Global warming an urgent problem

Seven years ago scientists thought global warming might cause the North Pole arctic ice sheet to completely melt by the end of this century. But this September the Arctic summer sea ice shrank to more than 20 percent below the previous record low.

“The reason so much (of the Arctic ice) went suddenly is that it is hitting a tipping point that we have been warning about for the past few years,” said James Hansen, director of NASA’s Goddard Institute for Space Studies.

In the last six months estimates of when the North Pole ice cap will completely melt have been revised to 2023.

At least one climate scientist, Wieslaw Maslowski of the Naval Postgraduate School, projects a blue, ice-free Arctic Ocean in summers by 2013, an event that has never occurred before, as long as human beings have inhabited our planet.

In the last year estimates of when climate change will cause widespread famine have been revised to 2020.

The September report from the Intergovernmental Panel on Climate Change includes estimates that food production in Africa is now expected to be cut in half by 2020 and that some crops, like wheat, will eventually disappear there completely.

Africa has trouble producing enough food to feed its 680 million people today.

It is hard to imagine how it can feed an estimated 990 million Africans in 2020 when that continent’s food production is halved.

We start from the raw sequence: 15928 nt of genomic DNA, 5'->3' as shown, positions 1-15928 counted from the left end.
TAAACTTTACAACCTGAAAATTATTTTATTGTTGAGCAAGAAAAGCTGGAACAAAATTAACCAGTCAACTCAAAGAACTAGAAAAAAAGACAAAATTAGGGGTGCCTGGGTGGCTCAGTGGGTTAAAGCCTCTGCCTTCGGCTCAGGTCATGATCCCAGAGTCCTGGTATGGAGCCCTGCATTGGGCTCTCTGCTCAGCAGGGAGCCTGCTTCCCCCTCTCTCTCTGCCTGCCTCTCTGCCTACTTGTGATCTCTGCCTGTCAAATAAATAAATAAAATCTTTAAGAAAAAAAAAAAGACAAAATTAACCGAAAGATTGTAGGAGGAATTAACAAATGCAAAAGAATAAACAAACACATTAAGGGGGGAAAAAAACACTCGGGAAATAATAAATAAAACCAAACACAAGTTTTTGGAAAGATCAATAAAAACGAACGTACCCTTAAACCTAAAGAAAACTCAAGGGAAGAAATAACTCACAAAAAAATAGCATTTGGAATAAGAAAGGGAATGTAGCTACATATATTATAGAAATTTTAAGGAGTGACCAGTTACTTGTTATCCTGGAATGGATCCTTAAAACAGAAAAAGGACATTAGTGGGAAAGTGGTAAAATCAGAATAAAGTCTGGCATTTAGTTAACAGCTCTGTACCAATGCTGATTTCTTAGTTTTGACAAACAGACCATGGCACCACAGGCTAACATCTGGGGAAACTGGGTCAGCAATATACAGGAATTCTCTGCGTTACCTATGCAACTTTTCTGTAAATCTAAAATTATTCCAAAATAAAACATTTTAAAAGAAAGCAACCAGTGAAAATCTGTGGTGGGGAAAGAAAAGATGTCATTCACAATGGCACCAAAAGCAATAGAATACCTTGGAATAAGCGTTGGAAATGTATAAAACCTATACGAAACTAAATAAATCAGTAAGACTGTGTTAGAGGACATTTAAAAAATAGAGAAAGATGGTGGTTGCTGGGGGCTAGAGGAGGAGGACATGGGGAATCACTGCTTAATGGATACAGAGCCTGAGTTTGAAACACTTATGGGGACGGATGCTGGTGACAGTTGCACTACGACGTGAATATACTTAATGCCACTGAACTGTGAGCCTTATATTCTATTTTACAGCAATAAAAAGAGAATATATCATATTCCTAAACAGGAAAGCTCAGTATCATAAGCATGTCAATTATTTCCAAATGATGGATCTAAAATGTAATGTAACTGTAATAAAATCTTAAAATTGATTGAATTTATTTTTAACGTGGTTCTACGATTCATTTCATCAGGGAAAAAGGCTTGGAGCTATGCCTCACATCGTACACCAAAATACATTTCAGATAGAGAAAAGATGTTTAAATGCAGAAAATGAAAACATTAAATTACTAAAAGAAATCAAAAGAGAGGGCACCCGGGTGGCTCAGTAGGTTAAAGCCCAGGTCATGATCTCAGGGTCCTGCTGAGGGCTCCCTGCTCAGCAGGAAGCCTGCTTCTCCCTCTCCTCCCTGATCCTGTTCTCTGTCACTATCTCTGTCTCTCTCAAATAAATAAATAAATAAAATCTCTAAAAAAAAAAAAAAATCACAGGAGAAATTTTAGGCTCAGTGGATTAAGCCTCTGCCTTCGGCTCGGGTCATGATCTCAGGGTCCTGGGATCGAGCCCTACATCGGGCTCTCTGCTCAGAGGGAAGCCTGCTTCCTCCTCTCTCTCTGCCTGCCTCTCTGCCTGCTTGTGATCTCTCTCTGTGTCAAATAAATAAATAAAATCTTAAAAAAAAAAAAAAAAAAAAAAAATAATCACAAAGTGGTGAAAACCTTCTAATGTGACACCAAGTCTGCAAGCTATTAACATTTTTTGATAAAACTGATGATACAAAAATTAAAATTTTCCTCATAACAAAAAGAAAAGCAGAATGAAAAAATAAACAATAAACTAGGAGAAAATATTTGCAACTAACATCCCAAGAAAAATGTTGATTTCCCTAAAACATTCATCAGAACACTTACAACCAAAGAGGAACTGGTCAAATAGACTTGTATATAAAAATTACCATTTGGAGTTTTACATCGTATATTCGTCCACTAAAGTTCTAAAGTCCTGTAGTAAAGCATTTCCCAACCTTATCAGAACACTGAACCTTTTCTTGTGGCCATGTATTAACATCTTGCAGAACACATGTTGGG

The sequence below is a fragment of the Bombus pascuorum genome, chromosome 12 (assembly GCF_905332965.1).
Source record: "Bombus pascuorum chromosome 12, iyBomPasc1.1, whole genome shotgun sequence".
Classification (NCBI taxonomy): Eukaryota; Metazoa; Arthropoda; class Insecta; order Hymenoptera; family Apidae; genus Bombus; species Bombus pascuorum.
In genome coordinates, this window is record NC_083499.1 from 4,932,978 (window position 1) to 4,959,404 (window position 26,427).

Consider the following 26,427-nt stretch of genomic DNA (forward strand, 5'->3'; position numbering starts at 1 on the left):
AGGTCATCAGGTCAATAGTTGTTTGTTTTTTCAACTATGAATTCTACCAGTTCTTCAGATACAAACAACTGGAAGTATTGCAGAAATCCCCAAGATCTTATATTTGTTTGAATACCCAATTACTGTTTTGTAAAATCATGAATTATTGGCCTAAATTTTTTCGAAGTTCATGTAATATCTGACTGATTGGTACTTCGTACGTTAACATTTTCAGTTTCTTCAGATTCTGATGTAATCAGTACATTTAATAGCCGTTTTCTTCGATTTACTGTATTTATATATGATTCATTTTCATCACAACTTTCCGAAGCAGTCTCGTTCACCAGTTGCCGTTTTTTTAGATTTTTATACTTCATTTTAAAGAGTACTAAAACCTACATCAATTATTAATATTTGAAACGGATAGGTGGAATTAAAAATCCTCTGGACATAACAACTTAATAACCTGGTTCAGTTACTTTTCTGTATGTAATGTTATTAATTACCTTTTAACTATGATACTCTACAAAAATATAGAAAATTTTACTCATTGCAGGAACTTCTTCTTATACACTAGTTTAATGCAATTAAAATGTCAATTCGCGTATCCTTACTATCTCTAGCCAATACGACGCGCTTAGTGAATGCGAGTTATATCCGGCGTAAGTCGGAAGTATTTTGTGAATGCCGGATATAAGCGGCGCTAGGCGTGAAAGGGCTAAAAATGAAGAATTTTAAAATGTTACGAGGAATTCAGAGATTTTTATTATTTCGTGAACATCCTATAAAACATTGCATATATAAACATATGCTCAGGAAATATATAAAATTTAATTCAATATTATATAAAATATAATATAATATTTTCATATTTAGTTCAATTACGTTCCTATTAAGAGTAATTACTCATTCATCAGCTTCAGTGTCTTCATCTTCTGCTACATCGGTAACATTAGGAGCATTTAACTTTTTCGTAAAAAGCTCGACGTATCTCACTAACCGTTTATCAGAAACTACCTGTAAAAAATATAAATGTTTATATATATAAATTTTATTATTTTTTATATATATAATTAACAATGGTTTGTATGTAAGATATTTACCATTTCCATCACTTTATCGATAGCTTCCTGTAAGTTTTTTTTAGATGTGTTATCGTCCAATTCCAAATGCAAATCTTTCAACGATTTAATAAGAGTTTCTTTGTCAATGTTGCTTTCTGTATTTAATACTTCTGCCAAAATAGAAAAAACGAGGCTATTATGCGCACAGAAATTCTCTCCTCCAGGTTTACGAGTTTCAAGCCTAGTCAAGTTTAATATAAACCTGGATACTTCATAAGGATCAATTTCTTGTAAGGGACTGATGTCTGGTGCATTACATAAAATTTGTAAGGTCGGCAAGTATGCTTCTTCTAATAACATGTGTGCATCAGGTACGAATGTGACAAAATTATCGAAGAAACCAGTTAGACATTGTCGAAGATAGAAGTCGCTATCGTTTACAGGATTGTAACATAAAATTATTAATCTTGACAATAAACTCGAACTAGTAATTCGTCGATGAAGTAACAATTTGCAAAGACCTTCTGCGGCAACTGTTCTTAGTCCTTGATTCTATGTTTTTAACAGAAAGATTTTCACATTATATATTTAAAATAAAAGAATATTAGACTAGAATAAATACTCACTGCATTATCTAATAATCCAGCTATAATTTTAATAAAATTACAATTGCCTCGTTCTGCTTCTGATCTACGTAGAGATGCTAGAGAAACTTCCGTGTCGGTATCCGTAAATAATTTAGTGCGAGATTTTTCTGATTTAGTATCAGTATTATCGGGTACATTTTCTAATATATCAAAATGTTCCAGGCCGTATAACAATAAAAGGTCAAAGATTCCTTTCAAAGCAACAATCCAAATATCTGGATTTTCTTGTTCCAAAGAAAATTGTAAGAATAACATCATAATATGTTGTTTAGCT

In the last year estimates of when sea levels will rise 3 feet have moved from 2200 to 2100 (some say much earlier) making 70 million people in the developing world refugees.

Researchers at the National Center for Atmospheric Research in Colorado concluded that if greenhouse gas emissions are not curbed and we continue with “business as usual,” humanity will be committing the planet to a sea level rise as drastic as 20 feet.

Bette Otto-Bliesner from NCAR said, “We could get 3 feet of sea level rise per century.” On Kaua‘i that would submerge coastal areas, eliminate beaches, and make much of our harbor infrastructure unusable.

A year ago we thought 2017 was when greenhouse gas concentration in the atmosphere would reach the danger level of 450 ppm.

But last month Australian scientist Tim Flannery disclosed the upcoming IPCC report will show greenhouse gas levels have already reached 455 ppm.

He said, “It establishes that the amount of greenhouse gas in the atmosphere is already above the threshold that could potentially cause dangerous climate change. We thought we’d be at that threshold within about a decade, that we had that much time. I mean, that’s beyond the limits of projection, beyond the worst-case scenario as we thought of it in 2001.”

We know exactly what is damaging our planet. Everyone on the planet using coal and oil and gasoline is doing it.

We’ve loaded up our atmosphere with so much carbon dioxide that the entire planet acts like your car parked in front of Wal-Mart on a sunny day with the windows rolled up.

Just like your car gets hotter inside than outside, the build-up of CO2 in the air makes the entire Earth hotter and hotter.

Climate scientists see the manmade effects of global warming on 10 different aspects of Earth’s environment: surface temperatures, humidity, water vapor over the oceans, barometric pressure, total precipitation, wildfires, change in species of plants and animals, water run-off, temperatures in the upper atmosphere, and heat content in the world’s oceans.